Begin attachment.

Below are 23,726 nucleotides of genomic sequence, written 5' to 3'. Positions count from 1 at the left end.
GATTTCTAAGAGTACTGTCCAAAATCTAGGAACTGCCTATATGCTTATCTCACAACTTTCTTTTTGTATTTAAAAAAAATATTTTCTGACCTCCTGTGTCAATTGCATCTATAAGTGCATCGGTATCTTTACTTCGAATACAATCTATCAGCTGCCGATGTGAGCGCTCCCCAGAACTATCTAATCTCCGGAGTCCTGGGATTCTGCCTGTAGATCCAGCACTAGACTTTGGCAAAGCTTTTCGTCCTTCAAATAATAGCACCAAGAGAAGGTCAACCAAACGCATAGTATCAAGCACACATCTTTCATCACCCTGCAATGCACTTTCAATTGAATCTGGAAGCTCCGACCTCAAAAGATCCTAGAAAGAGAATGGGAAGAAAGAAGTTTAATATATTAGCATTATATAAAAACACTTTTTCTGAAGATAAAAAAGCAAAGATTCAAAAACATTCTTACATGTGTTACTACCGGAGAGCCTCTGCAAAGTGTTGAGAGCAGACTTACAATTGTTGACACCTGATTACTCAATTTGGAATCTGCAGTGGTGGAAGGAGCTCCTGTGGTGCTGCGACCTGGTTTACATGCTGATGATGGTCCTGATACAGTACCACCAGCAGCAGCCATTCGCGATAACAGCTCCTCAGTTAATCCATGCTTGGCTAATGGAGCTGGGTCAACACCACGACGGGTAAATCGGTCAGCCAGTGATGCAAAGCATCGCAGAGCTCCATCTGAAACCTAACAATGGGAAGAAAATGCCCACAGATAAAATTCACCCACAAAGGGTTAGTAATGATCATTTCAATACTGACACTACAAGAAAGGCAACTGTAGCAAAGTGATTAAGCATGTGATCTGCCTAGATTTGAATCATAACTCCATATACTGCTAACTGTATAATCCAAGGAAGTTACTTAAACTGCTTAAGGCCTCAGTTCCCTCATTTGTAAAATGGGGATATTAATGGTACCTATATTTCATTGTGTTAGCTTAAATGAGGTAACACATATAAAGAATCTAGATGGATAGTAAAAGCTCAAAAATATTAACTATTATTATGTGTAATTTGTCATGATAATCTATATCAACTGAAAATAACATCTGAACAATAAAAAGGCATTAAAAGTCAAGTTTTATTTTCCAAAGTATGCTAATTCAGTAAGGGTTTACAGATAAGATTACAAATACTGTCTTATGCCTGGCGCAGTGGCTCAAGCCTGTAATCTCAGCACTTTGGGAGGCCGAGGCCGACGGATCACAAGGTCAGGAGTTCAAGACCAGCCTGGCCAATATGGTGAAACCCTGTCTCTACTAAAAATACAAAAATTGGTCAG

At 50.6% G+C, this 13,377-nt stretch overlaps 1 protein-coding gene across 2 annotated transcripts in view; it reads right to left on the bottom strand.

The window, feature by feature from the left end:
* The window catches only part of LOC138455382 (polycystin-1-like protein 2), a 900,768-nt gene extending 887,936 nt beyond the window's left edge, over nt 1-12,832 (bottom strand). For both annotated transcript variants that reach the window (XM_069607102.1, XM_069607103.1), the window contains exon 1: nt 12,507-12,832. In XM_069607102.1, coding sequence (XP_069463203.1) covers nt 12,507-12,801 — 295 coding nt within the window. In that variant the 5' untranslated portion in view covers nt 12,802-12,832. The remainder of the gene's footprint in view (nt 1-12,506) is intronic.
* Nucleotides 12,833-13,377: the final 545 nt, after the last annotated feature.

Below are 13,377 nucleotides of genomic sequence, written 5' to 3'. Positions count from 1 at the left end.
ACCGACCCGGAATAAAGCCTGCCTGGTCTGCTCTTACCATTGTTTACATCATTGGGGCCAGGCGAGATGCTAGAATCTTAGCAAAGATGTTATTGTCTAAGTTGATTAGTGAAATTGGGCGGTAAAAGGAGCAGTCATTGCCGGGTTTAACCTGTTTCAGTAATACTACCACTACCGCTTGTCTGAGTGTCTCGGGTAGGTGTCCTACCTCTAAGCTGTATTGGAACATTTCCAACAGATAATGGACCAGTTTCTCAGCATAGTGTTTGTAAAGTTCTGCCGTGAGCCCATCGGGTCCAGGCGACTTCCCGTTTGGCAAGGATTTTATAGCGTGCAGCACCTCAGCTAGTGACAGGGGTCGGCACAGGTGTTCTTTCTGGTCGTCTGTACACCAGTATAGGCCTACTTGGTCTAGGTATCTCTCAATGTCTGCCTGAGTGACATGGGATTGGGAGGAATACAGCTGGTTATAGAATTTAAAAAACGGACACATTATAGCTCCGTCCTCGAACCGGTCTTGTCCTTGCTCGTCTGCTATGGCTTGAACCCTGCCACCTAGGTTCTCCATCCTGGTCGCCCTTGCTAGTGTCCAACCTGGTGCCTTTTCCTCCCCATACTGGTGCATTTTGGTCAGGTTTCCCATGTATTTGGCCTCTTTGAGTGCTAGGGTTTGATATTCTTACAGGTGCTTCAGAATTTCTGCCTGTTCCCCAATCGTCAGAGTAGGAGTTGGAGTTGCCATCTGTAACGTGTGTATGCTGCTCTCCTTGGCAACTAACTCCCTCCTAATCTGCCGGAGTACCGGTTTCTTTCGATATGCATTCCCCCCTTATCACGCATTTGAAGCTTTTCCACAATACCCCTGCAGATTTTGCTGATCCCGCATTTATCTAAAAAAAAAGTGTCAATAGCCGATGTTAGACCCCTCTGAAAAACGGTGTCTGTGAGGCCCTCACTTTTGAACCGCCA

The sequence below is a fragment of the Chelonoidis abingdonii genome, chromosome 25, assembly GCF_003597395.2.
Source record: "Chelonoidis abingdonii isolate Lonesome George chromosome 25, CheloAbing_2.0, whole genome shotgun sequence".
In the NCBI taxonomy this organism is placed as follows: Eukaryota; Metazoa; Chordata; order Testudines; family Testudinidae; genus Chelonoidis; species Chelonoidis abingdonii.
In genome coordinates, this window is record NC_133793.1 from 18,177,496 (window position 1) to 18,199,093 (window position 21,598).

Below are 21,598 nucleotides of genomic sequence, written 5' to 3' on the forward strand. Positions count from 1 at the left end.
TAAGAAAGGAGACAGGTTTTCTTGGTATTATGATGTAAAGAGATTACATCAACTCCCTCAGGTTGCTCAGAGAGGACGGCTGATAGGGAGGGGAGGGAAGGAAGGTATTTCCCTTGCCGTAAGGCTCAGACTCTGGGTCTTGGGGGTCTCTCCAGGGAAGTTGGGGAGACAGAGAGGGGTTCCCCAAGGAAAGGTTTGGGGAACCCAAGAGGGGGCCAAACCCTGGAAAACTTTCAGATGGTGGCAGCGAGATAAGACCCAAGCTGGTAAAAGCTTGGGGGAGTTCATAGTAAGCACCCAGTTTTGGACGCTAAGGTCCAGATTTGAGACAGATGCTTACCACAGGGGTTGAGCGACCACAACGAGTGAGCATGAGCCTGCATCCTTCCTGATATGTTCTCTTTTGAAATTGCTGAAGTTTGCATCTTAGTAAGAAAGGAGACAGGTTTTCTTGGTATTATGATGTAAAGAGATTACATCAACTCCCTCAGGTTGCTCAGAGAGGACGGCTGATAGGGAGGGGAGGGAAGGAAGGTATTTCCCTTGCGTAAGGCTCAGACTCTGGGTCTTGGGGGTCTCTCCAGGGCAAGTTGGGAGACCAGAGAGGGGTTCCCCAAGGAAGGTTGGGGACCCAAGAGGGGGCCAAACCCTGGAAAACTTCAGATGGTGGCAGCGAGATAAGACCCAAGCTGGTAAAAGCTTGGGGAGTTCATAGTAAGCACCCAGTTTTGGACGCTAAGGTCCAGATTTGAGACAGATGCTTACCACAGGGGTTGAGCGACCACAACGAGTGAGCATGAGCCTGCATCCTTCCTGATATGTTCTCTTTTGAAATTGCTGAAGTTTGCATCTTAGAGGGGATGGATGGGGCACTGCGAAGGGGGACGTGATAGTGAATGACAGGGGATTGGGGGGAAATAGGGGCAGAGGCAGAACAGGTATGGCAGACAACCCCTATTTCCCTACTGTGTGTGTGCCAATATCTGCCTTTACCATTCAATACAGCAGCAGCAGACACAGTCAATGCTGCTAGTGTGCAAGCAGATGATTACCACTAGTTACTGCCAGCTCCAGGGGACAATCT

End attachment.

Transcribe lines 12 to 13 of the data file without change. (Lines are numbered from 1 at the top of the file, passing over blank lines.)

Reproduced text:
In genome coordinates, this window is record NC_133793.1 from 18,177,496 (window position 1) to 18,199,093 (window position 21,598).

Below are 21,598 nucleotides of genomic sequence, written 5' to 3' on the forward strand. Positions count from 1 at the left end.